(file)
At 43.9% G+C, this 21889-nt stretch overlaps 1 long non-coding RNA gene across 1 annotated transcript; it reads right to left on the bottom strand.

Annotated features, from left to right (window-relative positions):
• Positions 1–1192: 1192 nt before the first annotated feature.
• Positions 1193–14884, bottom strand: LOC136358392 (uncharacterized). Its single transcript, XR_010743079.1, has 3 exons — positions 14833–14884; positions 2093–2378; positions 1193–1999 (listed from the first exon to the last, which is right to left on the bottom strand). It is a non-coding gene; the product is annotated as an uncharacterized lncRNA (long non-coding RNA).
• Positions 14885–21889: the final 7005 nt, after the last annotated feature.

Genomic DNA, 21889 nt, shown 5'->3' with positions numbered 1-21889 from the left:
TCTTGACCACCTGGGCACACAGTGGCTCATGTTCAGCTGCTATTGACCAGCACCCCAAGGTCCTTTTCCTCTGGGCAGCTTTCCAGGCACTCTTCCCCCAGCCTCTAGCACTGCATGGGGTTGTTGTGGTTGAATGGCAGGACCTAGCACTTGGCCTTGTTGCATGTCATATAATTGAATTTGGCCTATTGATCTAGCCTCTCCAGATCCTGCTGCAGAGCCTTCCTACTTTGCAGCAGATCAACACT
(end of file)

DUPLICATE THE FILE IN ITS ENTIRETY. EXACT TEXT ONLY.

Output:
At 43.9% G+C, this 21889-nt stretch overlaps 1 long non-coding RNA gene across 1 annotated transcript; it reads right to left on the bottom strand.

Annotated features, from left to right (window-relative positions):
• Positions 1–1192: 1192 nt before the first annotated feature.
• Positions 1193–14884, bottom strand: LOC136358392 (uncharacterized). Its single transcript, XR_010743079.1, has 3 exons — positions 14833–14884; positions 2093–2378; positions 1193–1999 (listed from the first exon to the last, which is right to left on the bottom strand). It is a non-coding gene; the product is annotated as an uncharacterized lncRNA (long non-coding RNA).
• Positions 14885–21889: the final 7005 nt, after the last annotated feature.

Genomic DNA, 21889 nt, shown 5'->3' with positions numbered 1-21889 from the left:
TCTTGACCACCTGGGCACACAGTGGCTCATGTTCAGCTGCTATTGACCAGCACCCCAAGGTCCTTTTCCTCTGGGCAGCTTTCCAGGCACTCTTCCCCCAGCCTCTAGCACTGCATGGGGTTGTTGTGGTTGAATGGCAGGACCTAGCACTTGGCCTTGTTGCATGTCATATAATTGAATTTGGCCTATTGATCTAGCCTCTCCAGATCCTGCTGCAGAGCCTTCCTACTTTGCAGCAGATCAACACT